Employee Stock Options Discussion, Redux
In my earlier blog about employee stock options, I focused on the tax treatment of employees who are granted stock options under an employee stock option plan (“ESOP”). I wish to expand my discussion in this and follow on blogs by addressing other ESOP topics of interest.
Option vs. Options
An option grant is sometimes referred to a grant of options, in the plural. Which is it, a grant of an option or a grant of options? Technically, a grant under an ESOP is a grant of an option, in the singular. While nothing turns on describing an option grant as a grant of an option, in the singular or options, in the plural, the correct way to describe a grant under an ESOP is a grant of an option, in the singular. From an legal point of view, the person enjoying a grant under an ESOP holds an option to purchase up to a certain number of shares of the company at a certain exercise or purchase price, all as set out in the option paperwork.
Who is Entitled to Receive an Option Under an ESOP?
Persons other than employees may be entitled to receive an option under an ESOP. It depends on the ESOP in question. The ESOP should contain language describing who is entitled to receive an option under the ESOP, like the following language:
““Eligible Person” means a director, officer, employee or consultant of the Company or a person otherwise approved by the Board.”
Under the above definition, even a person not expressly included in the definition of Eligible Person might be entitled to receive an option under the ESOP in question. For instance, the board in its wisdom, as recommended by management, might decide to grant an option to an advisor, even though “advisor” is not included in the list of eligible persons.
Promise vs. Grant
The right to receive an option under an ESOP typically arises in the written agreement between the company and the service provider, under the company’s promise to grant an option as part of the service provider’s compensation package. The promise should come with enough information about the option to allow the employee to revisit the promise if the company fails to grant the option. Here is some typical language:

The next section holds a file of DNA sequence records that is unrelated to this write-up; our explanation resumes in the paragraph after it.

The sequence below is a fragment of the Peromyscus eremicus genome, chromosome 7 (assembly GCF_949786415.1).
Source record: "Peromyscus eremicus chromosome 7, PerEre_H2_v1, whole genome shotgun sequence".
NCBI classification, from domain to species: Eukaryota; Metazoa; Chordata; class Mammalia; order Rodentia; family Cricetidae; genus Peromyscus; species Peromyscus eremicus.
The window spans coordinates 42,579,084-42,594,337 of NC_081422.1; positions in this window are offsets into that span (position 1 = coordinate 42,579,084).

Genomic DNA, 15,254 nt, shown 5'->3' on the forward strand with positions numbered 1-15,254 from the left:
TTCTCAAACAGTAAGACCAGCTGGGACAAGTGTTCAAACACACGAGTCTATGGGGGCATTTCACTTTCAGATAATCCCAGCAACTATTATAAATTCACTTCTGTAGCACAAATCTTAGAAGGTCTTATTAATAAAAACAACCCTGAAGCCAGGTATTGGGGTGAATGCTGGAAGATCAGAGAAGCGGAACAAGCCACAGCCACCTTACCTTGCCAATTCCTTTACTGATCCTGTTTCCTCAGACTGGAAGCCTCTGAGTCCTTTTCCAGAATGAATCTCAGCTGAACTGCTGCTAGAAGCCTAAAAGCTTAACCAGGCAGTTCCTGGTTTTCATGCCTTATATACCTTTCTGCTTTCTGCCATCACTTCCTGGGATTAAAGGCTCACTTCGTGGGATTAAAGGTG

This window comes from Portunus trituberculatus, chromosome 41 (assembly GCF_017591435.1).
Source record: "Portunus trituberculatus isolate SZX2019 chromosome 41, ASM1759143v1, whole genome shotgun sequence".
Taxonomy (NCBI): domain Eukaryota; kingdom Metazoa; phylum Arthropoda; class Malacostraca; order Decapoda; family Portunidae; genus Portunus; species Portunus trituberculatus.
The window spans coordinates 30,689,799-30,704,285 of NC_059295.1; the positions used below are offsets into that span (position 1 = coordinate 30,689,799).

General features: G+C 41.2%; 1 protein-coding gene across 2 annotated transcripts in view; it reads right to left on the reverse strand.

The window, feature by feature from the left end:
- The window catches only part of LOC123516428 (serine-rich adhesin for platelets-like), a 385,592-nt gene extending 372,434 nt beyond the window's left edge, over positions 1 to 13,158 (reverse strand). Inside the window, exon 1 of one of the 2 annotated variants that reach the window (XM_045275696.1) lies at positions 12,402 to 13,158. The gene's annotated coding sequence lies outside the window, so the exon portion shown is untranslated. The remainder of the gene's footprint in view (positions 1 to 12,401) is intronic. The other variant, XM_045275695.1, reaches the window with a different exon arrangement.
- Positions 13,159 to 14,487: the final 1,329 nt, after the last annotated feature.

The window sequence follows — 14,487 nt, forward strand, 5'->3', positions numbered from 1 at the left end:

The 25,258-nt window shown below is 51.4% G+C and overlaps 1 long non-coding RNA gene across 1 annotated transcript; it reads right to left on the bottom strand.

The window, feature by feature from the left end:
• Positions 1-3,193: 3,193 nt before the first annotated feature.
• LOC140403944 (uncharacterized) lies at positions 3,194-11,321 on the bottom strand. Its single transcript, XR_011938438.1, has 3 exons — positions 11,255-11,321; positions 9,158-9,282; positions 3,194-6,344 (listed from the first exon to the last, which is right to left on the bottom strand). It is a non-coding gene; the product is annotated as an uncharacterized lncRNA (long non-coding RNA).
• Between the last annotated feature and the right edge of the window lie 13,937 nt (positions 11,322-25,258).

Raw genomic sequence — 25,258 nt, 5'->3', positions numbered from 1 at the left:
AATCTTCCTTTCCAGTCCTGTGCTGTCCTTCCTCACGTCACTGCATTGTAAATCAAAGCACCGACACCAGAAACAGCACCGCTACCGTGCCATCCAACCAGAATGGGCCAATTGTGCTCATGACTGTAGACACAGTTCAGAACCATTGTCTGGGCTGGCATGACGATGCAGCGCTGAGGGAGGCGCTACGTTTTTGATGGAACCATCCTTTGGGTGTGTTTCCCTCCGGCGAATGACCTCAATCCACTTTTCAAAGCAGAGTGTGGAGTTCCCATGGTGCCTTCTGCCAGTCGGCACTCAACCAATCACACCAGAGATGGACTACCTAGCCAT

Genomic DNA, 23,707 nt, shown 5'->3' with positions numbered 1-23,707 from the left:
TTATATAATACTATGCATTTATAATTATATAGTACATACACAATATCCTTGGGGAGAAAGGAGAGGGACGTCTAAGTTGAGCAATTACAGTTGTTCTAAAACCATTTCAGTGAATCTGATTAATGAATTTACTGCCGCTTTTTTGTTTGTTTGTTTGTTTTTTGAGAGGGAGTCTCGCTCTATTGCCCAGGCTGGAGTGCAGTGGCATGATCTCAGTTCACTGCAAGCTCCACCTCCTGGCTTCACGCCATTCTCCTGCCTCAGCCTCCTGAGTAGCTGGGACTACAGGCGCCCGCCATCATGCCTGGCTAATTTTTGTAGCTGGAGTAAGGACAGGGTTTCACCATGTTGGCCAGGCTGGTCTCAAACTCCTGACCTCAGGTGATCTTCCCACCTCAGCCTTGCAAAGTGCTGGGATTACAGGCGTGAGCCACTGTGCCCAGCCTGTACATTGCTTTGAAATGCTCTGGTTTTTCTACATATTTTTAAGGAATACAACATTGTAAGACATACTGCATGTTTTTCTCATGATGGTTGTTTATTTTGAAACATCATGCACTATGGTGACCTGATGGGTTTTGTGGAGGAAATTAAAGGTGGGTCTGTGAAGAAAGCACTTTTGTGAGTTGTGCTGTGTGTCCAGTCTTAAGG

“As additional compensation, the Company will grant the Employee an option to purchase Shares, on the following terms and conditions:
(a) Number of Shares subject to option: 50,000;
(b) Exercise price: $0.65;
(c) Grant Date: January 1, 2016;
(d) Vesting schedule: three-year vesting period, with the option to purchase 25% of the Shares under the option vesting on the day following the first anniversary of the grant date and the option to purchase the balance of the Shares under the option vesting over the following two years, in equal quarterly amounts; and
(e) the option is subject to Board approval and the stock option plan of the Company.”
As can be seen from the above, the Company’s (conditional) promise and the actual grant of the promised option are two different things.
Whether the board has an actual meeting or just signs what is referred to as a directors’ consent resolution to approve an option grant, this likely won’t happen right away. Most boards meet or sign directors’ consent resolution periodically only.
Option Grant Paperwork
Most ESOPs refer to a document (e.g. option certificate) evidencing the stock option grant. A person whose stock option grant has been approved by the board under an ESOP can call upon the company to provide this document once board or committee approval has been forthcoming.
A stock option grant is part of an employee’s compensation as an employee. The option certificate evidencing approval of the grant and setting out the terms of the grant should be treated by the employee as a serious matter. An employee would certainly follow up on a promised payment of cash. He or she should do the same with the paperwork designed to follow board approval of an option grant.